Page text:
Why a new pattern?
I should probably begin by saying that I have no idea if there is any prior art for this, this is something that I just came up with while building the back-end for a new application. It is meant to simplify making a sequence of repository calls from your busines logic while still having it transactional. It is yet to be fully battle tested but initial tests looks like it’s working.
How does it work?
The custom applications that we normally build at work are normal three layered applications with repository (Database), service (Business logic) and view layers, where the view layer is often built using the MVC pattern. The transactional repository pattern however is only concerned with the lower two layers of the application. When building CRUD apps it’s quite easy to build the service/repository layers almost identical, meaning that every method on the service has a method on the repository that it calls and handles the data from it. This is fine if you’re only doing CRUD and nothing else, but you will end up with lots of redundant repository code if you keep doing this when handling more complex scenarios on the service. What you would do here is probably to call several functions of the repository in a sequence from the service. You might get an uneasy feeling here about not handling your database commands on a transaction and are instead building business logic to handle failed DB calls. This is exactly what this pattern is meant to handle.
Here is my proposal for what a base repository class might look like when using a sql database: We have a lazyloaded SqlConnection to our database and a lazyloaded SqlTransaction on this connection
The reason for this is to simplify making several transactional calls in sequence on the same repository isntance.
We also have the major method, the ExecuteInTransaction method that we will later send actions to and have all repository calls in that action performed on a transaction.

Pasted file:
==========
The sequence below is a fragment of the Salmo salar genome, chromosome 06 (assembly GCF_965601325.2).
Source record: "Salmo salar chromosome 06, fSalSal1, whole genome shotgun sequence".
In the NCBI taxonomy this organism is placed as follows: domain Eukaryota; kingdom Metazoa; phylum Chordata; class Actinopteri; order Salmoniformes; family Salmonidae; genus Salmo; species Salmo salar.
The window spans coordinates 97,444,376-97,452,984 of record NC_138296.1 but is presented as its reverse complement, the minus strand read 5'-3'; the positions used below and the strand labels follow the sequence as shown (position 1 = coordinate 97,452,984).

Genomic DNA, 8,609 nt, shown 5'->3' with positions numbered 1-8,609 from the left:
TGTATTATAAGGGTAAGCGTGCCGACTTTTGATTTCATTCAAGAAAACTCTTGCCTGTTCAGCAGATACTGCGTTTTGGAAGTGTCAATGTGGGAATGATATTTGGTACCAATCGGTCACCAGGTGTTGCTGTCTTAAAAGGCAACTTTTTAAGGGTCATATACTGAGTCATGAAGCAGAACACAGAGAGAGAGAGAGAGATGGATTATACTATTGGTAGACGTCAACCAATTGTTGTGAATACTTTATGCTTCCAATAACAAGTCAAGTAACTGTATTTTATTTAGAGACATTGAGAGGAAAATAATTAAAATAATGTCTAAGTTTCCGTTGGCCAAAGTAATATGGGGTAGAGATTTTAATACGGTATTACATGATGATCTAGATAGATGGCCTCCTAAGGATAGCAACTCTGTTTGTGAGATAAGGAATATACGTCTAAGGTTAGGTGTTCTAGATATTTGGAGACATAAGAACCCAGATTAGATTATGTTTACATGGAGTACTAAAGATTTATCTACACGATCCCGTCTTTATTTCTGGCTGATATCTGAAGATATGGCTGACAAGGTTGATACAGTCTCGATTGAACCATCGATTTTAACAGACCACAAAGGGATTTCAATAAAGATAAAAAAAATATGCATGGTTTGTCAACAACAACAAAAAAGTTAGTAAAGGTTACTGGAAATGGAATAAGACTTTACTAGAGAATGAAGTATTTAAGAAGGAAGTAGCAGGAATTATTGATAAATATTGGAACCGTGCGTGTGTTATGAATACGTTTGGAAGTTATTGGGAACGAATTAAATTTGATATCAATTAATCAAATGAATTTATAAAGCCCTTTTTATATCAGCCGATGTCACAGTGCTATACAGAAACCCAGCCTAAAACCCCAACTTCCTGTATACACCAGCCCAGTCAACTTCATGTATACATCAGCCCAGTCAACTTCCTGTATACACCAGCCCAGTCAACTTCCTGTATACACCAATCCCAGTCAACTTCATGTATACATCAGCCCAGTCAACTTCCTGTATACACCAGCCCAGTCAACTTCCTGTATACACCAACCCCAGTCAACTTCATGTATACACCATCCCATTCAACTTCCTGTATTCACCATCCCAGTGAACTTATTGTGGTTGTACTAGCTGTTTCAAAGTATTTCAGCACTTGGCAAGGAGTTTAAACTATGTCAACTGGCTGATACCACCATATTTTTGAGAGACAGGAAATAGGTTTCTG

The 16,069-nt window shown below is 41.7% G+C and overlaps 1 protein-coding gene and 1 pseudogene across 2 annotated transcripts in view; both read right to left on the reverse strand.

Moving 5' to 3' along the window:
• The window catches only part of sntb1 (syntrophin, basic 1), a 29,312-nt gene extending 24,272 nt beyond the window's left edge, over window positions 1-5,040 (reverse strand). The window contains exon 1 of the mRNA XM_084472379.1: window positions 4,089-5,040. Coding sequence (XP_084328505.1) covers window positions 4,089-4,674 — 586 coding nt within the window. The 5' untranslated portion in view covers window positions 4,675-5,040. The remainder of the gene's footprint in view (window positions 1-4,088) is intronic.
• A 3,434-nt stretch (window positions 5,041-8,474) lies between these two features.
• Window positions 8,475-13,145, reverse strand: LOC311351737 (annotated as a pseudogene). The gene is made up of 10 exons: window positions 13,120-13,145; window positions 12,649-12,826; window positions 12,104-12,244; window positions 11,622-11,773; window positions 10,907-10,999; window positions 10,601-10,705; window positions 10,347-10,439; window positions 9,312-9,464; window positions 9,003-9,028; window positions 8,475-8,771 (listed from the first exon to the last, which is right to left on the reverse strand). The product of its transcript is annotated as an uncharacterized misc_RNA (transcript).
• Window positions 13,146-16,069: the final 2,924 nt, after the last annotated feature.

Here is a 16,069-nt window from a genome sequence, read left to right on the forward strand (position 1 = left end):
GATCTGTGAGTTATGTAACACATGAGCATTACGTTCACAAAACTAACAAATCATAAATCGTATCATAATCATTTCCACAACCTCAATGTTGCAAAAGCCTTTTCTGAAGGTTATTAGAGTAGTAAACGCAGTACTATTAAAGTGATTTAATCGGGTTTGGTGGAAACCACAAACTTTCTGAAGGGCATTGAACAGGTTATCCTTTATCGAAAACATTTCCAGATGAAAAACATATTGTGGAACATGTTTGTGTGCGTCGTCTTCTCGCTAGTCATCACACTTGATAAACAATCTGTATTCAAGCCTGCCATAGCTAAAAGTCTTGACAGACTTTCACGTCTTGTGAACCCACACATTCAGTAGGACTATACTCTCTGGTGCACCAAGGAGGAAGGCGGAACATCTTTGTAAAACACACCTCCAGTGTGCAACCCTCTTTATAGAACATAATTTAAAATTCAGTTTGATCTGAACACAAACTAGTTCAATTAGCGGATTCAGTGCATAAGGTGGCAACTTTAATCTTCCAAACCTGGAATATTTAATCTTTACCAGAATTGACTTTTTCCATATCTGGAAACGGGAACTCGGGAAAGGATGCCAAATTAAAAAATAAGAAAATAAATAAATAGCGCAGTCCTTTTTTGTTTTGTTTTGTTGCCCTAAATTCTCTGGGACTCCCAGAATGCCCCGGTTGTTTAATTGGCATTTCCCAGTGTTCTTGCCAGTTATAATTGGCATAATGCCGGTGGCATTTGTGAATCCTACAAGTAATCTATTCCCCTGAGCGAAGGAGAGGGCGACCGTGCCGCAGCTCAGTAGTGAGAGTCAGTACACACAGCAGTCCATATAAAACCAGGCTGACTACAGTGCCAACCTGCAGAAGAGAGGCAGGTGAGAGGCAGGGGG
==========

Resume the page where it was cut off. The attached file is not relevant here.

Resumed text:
What we see here is the invokation of a action, the transaction is commited if the action invokes without any exceptions, but rollbacked if it doesn’t.
We would call the method from our service like this:
The PersonRepository in this example is a subclass of the TransactionalRepository that exposes the Add(Person) method. We then send an action to the ExecuteInTransaction method where we iterate over a list of persons, none of these will be commited to the database if any of them fails. This is of course just an example and you would probably use it with any number of methods in sequence on the repository (update,delete,get,etc). We can also make any number of
ExecuteInTransaction calls on the same Repository instance (remember the lazy loaded connection and transaction) since we dispose of the transaction after each call.
You might have noticed that we’re using a using statement in this example, the reason for this is of course to clean up after us when we’re done, here’s the
Dispose implementation for the TransactionalRepository:
All we’re doing here is releasing the resources that we have.
So that’s the pattern, all that’s left is trying it out!